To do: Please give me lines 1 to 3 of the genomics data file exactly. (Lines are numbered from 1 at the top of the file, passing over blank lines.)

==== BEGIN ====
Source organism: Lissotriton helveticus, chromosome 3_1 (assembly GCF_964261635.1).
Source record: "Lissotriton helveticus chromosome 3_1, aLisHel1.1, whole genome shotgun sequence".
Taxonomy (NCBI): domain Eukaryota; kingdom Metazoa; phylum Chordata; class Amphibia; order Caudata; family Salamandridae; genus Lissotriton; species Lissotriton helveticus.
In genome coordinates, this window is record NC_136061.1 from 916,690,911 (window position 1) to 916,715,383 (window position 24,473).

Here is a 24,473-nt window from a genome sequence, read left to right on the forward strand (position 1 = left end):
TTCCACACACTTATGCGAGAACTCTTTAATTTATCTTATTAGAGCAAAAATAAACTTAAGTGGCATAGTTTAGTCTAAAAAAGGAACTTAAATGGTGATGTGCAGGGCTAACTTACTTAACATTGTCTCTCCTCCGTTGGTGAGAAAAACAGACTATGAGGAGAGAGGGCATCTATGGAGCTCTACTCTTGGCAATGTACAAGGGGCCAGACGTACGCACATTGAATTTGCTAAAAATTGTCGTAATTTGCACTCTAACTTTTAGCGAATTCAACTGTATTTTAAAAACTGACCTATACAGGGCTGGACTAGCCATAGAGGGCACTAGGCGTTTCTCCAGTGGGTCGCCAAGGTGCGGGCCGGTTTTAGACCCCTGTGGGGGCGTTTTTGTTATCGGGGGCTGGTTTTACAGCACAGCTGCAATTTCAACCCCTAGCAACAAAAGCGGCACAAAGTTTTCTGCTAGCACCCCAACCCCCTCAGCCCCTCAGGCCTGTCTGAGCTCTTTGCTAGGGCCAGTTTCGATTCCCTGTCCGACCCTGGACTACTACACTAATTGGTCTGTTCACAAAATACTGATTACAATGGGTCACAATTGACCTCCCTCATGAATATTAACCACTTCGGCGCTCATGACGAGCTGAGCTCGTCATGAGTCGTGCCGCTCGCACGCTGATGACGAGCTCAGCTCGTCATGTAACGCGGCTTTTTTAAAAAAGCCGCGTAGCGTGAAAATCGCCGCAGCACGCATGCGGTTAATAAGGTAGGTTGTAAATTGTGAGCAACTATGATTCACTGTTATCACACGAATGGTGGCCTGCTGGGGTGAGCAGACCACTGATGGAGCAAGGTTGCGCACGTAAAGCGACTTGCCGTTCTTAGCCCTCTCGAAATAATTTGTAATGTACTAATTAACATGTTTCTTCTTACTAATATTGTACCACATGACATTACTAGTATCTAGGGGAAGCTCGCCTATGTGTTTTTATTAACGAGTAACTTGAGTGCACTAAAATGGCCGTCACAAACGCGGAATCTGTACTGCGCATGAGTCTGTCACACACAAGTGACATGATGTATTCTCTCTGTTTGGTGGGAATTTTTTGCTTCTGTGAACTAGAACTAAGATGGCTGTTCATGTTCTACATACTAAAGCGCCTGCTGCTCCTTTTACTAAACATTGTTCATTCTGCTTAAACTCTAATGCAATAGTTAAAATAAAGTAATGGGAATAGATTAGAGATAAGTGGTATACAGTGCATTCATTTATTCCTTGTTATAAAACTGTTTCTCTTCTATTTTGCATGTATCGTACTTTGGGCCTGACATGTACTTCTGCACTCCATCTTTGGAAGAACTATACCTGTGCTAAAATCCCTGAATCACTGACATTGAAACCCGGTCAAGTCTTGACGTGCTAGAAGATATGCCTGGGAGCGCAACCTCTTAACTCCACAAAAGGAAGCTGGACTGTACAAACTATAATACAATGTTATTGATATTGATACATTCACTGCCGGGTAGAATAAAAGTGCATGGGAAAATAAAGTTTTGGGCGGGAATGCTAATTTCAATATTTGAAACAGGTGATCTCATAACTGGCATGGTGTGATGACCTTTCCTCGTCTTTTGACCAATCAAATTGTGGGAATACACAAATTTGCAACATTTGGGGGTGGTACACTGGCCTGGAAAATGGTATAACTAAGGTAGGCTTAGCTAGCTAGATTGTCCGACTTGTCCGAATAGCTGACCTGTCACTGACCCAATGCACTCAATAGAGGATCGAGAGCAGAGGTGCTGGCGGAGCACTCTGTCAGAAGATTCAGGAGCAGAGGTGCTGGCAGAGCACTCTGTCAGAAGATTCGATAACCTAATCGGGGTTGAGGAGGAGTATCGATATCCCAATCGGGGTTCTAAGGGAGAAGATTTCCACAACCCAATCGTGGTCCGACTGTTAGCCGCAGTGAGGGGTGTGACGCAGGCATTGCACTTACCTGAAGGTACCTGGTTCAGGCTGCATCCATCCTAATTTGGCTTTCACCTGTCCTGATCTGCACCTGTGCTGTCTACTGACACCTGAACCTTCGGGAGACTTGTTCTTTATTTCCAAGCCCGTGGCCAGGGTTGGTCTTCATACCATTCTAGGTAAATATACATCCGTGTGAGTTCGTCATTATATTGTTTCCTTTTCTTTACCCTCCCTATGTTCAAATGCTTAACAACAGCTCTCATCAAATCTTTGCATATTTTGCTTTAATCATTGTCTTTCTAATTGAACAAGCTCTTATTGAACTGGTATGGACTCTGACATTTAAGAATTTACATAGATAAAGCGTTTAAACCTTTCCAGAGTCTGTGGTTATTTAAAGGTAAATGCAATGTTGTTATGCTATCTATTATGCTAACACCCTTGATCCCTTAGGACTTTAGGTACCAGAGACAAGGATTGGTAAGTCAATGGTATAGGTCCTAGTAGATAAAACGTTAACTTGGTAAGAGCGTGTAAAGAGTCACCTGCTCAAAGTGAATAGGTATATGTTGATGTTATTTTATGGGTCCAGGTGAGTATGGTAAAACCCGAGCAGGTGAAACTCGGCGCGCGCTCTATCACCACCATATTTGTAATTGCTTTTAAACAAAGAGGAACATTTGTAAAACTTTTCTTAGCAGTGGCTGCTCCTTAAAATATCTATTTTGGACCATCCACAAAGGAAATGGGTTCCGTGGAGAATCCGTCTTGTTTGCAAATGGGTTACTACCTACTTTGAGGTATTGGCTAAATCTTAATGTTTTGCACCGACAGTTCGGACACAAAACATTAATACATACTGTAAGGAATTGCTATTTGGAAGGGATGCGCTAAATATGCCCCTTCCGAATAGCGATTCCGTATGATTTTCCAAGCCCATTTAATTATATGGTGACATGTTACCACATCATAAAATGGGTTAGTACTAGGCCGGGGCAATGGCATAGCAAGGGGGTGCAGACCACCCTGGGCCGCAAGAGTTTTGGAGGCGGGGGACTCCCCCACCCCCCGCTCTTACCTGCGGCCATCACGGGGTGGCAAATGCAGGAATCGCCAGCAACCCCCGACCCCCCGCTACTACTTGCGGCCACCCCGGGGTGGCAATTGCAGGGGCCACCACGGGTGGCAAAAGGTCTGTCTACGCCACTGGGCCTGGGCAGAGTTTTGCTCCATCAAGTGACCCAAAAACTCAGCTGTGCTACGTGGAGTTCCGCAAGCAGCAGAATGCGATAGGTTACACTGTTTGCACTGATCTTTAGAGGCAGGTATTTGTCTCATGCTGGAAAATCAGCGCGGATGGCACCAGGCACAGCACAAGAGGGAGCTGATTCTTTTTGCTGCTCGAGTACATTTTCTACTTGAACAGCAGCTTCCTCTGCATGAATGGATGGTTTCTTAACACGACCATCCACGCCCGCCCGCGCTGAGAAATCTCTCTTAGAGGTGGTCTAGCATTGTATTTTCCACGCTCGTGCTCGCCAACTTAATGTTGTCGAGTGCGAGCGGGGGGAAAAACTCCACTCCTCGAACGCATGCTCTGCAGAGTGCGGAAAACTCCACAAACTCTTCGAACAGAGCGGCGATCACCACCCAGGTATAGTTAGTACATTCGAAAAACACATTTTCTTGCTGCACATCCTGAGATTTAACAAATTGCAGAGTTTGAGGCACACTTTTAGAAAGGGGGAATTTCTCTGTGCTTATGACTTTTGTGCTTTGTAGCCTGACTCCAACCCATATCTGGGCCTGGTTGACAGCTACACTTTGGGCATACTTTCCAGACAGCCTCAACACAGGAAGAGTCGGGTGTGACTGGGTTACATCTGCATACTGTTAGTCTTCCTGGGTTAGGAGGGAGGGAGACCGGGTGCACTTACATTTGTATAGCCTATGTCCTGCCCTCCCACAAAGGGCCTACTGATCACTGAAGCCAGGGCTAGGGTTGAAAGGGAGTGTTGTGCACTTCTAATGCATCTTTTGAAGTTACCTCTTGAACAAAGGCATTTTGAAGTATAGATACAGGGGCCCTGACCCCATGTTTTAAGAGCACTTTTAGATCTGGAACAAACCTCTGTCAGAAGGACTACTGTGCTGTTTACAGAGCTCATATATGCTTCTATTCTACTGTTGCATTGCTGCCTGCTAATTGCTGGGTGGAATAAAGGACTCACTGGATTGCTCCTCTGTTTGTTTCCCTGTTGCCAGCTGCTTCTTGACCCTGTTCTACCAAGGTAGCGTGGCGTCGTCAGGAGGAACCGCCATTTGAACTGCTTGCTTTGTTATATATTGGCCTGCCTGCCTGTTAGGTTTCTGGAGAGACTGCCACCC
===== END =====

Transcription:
Source organism: Lissotriton helveticus, chromosome 3_1 (assembly GCF_964261635.1).
Source record: "Lissotriton helveticus chromosome 3_1, aLisHel1.1, whole genome shotgun sequence".
Taxonomy (NCBI): domain Eukaryota; kingdom Metazoa; phylum Chordata; class Amphibia; order Caudata; family Salamandridae; genus Lissotriton; species Lissotriton helveticus.